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Ethernet Minimum Frame Size

All Ethernet frames must carry a minimum payload of 46 bytes. The Ethernet minimum frame size is a result of the Ethernet collision detection scheme applied to a maximum-extent Ethernet network. To detect a collision, Ethernet nodes must be transmitting long enough for the signal indicating the collision to be propagated back to the sending node. The maximum extent Ethernet network consists of Ethernet segments configured using 10Base5 cabling and the IEEE 802.3 Baseband 5-4-3 rule. The IEEE 802.3 Baseband 5-4-3 rule states that there can be a maximum of five physical segments between any two nodes, with four repeaters between the nodes. However, only three of these physical segments can have connected nodes (populated physical segments). The other two physical segments can be used only to link physical segments to extend the network length. Repeaters count as a node on the physical segment. When using 10Base5 cabling, each physical segment can be up to 500 meters long. Therefore, an Ethernet networks maximum linear length is 2500 meters.

shows Ethernet Node A and Ethernet Node B at the farthest ends of a 5-4-3 network using 10Base5 cabling. When Node A begins transmitting, the signal must propagate the network length. In the worstcase collision scenario, Node B begins to transmit just before the signal for Node As frame reaches it. The collision signal of Node A and Node Bs frame must travel back to Node A for Node A to detect that a collision has occurred. The time it takes for a signal to propagate from one end of the network to the other is known as the propagation delay. In this worst-case collision scenario, the time that it takes for Node A to detect that its frame has been collided with is twice the propagation delay. Node As frame must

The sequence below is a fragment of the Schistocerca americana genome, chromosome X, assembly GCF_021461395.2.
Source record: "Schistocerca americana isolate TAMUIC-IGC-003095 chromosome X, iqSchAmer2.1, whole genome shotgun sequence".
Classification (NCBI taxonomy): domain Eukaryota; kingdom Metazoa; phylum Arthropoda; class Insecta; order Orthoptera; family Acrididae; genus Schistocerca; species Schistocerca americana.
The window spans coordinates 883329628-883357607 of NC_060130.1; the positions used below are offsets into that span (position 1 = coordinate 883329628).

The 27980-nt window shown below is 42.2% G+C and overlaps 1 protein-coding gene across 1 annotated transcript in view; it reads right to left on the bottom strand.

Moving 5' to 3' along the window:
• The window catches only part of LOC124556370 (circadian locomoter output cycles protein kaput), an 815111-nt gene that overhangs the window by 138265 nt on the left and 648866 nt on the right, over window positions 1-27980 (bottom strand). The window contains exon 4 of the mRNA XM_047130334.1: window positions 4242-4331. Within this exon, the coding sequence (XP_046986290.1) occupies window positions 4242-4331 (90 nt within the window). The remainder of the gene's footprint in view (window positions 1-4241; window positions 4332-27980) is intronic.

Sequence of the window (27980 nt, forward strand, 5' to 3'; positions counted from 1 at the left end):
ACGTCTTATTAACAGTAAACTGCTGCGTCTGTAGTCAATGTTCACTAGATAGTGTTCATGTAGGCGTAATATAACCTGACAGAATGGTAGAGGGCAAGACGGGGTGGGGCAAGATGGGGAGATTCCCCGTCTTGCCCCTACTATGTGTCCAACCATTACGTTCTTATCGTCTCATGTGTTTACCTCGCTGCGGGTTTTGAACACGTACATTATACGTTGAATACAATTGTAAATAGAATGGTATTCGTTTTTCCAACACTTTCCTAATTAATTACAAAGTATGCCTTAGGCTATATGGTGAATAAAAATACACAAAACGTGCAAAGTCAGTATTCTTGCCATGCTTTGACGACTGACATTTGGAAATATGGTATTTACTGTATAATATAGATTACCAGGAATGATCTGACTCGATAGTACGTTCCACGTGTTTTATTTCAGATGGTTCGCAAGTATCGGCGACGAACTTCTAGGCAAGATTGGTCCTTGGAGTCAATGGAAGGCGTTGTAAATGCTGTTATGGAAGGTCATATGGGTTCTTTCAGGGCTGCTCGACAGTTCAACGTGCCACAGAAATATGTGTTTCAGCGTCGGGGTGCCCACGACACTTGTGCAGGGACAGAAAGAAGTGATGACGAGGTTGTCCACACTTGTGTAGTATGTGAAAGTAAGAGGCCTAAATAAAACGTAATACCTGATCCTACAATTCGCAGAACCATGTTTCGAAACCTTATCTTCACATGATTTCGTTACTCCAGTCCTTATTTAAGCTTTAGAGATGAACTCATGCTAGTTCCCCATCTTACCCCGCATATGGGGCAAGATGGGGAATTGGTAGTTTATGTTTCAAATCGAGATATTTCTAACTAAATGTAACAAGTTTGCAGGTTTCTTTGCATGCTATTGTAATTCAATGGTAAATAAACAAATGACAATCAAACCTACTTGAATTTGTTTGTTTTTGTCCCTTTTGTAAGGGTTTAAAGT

travel all the way to Node B, and then the collision signal must travel all the way from Node B back to Node A. This time is known as the slot time. An Ethernet node must be transmitting a frame for the slot time for a collision with that frame to be detected. This is the reason for the minimum Ethernet frame size. The propagation delay for this maximum-extent Ethernet network is 28.8 s. Therefore, the slot time is 57.6 s. To transmit for 57.6 s with a 10 Mbps bit rate, an Ethernet node must transmit 576 bits. Therefore, the entire Ethernet frame, including the Preamble field, must be a minimum size of 576 bits, or 72 bytes long. Subtracting the Preamble (8 bytes), Source Address (6 bytes), Destination Address (6 bytes), EtherType (2 bytes), and FCS (4 bytes) fields, the minimum Ethernet payload size is 46 bytes. Upper-layer PDUs smaller than 46 bytes are padded to 46 bytes, ensuring the minimum Ethernet frame size. This padding is not part of the IP datagram or the ARP message and is not included in any length indicator fields within the IP datagram or ARP message. For example, this padding is not included in the IP headers Total Length field, which indicates only the size of the IP datagram, and is used to discard the padding bytes.